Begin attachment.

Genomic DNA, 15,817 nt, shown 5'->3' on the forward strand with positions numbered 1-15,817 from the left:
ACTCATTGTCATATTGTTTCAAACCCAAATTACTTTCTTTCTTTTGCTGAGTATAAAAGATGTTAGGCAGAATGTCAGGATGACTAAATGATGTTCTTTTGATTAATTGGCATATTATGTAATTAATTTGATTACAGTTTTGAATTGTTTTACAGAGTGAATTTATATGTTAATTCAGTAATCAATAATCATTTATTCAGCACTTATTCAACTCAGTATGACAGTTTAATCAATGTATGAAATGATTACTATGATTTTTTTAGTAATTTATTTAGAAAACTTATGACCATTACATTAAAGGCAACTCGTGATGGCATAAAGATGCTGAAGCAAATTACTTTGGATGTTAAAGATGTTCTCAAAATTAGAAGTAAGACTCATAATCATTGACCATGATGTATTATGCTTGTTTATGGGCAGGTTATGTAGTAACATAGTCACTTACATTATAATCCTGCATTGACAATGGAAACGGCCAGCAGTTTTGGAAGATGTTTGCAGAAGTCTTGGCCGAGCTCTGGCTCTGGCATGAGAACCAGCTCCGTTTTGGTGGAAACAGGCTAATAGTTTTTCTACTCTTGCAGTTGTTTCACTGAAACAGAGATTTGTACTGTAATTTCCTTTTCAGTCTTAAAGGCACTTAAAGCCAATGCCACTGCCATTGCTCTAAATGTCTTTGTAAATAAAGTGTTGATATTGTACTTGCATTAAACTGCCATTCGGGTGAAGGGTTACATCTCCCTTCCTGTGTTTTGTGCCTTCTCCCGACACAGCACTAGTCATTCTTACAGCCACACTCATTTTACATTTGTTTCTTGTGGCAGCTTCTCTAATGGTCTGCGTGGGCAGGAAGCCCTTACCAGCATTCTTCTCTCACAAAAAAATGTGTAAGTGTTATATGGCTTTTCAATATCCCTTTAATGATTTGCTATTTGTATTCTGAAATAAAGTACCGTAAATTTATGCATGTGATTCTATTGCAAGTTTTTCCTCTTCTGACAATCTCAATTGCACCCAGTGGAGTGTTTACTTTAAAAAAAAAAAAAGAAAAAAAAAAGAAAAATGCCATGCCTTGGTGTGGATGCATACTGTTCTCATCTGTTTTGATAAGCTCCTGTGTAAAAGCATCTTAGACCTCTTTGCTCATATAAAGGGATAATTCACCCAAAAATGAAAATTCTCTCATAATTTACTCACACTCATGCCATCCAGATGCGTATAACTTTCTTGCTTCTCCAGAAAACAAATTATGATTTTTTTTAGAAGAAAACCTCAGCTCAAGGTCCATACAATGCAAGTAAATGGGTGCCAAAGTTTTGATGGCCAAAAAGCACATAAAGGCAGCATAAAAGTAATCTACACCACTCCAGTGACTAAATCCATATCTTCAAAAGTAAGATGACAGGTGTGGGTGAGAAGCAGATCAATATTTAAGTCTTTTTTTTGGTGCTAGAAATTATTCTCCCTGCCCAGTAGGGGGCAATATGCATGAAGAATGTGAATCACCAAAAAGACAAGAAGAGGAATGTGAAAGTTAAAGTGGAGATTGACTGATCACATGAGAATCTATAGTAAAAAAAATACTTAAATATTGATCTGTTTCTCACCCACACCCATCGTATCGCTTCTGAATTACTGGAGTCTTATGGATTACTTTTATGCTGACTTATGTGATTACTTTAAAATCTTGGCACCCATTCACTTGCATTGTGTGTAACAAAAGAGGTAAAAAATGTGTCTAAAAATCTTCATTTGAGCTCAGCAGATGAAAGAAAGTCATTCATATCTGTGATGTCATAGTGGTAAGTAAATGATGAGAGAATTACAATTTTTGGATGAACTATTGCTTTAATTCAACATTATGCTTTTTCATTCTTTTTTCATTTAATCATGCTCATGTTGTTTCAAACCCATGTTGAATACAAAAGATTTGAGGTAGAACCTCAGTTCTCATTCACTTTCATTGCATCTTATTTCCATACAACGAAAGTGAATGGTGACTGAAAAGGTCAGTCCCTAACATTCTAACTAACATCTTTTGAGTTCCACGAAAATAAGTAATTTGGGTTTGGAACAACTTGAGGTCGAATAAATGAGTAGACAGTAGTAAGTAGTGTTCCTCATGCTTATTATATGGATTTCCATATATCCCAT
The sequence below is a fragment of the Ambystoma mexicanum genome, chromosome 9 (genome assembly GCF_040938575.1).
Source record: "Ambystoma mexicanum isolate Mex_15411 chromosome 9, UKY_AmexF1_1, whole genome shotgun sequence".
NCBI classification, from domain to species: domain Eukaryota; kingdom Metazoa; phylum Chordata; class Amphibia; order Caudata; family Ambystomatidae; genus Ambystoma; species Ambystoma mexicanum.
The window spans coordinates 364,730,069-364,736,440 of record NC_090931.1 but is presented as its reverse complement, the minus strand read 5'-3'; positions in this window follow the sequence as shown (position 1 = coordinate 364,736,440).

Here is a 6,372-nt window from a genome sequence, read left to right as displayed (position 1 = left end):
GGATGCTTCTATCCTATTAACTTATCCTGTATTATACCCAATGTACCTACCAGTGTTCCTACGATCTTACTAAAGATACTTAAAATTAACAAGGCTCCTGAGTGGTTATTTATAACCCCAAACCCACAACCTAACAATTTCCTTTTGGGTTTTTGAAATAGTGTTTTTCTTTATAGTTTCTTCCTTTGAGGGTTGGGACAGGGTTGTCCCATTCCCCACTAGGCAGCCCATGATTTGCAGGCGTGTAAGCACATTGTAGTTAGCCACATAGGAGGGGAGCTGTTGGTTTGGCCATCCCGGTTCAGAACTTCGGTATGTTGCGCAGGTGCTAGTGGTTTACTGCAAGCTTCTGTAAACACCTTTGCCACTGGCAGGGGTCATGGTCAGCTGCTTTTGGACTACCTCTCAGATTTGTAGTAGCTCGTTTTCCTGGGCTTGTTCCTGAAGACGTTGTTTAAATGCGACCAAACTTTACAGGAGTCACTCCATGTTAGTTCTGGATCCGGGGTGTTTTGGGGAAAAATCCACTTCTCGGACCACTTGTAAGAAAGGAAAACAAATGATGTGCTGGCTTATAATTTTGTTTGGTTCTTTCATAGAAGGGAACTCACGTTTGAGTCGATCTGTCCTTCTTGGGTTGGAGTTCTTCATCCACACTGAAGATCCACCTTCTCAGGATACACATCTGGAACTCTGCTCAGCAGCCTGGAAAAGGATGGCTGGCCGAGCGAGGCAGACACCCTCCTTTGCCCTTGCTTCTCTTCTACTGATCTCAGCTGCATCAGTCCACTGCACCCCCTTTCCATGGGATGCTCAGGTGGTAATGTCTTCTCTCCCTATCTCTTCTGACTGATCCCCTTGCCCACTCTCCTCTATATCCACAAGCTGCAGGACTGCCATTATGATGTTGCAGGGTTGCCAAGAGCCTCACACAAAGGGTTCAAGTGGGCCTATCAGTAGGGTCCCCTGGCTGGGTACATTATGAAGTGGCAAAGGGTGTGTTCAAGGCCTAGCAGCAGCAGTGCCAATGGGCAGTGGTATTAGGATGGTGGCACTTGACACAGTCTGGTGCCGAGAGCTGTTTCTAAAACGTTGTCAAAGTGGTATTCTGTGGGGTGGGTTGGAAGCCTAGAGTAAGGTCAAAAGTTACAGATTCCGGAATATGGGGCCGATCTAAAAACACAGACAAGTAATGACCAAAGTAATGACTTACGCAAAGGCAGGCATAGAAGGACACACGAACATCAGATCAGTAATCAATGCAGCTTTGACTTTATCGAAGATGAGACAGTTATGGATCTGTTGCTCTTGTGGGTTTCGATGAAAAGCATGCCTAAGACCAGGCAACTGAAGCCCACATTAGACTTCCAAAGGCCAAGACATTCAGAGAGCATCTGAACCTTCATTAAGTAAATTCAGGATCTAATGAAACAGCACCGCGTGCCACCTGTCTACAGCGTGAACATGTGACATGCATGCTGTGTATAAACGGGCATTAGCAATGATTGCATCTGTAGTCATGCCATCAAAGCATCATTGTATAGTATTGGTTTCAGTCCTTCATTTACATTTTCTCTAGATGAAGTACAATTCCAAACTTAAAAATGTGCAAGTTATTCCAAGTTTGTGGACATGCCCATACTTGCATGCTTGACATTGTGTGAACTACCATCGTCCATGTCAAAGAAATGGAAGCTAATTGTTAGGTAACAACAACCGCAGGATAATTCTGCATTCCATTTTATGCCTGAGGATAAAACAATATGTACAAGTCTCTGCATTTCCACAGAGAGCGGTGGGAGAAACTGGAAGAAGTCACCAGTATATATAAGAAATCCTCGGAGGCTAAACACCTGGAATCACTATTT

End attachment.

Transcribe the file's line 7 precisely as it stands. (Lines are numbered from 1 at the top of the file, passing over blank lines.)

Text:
Here is a 6,372-nt window from a genome sequence, read left to right as displayed (position 1 = left end):